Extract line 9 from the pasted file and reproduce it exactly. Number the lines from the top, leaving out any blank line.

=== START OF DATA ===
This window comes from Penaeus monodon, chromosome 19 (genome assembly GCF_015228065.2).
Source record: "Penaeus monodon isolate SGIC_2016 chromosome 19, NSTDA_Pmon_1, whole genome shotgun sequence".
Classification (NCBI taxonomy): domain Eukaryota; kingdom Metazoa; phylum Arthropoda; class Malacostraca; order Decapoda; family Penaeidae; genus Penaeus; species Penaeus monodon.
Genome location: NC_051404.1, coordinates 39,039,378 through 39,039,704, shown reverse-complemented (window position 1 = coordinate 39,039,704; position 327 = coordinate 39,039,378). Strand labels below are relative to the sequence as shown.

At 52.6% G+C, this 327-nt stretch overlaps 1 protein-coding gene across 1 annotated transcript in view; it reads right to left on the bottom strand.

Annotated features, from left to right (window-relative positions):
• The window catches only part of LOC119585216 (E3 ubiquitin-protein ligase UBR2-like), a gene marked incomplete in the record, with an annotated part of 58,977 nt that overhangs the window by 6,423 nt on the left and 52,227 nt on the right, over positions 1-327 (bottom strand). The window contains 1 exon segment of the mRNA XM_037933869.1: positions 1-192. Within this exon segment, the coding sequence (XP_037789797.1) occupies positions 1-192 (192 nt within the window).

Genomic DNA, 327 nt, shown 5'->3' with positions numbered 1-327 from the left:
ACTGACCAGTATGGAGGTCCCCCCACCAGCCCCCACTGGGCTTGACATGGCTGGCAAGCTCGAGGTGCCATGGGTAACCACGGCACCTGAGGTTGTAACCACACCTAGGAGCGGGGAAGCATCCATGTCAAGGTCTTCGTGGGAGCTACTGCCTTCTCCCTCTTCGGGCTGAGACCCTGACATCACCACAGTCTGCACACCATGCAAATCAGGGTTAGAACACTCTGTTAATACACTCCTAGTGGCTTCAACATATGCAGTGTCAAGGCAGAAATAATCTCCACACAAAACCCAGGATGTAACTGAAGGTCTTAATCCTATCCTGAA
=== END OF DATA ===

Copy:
ACTGACCAGTATGGAGGTCCCCCCACCAGCCCCCACTGGGCTTGACATGGCTGGCAAGCTCGAGGTGCCATGGGTAACCACGGCACCTGAGGTTGTAACCACACCTAGGAGCGGGGAAGCATCCATGTCAAGGTCTTCGTGGGAGCTACTGCCTTCTCCCTCTTCGGGCTGAGACCCTGACATCACCACAGTCTGCACACCATGCAAATCAGGGTTAGAACACTCTGTTAATACACTCCTAGTGGCTTCAACATATGCAGTGTCAAGGCAGAAATAATCTCCACACAAAACCCAGGATGTAACTGAAGGTCTTAATCCTATCCTGAA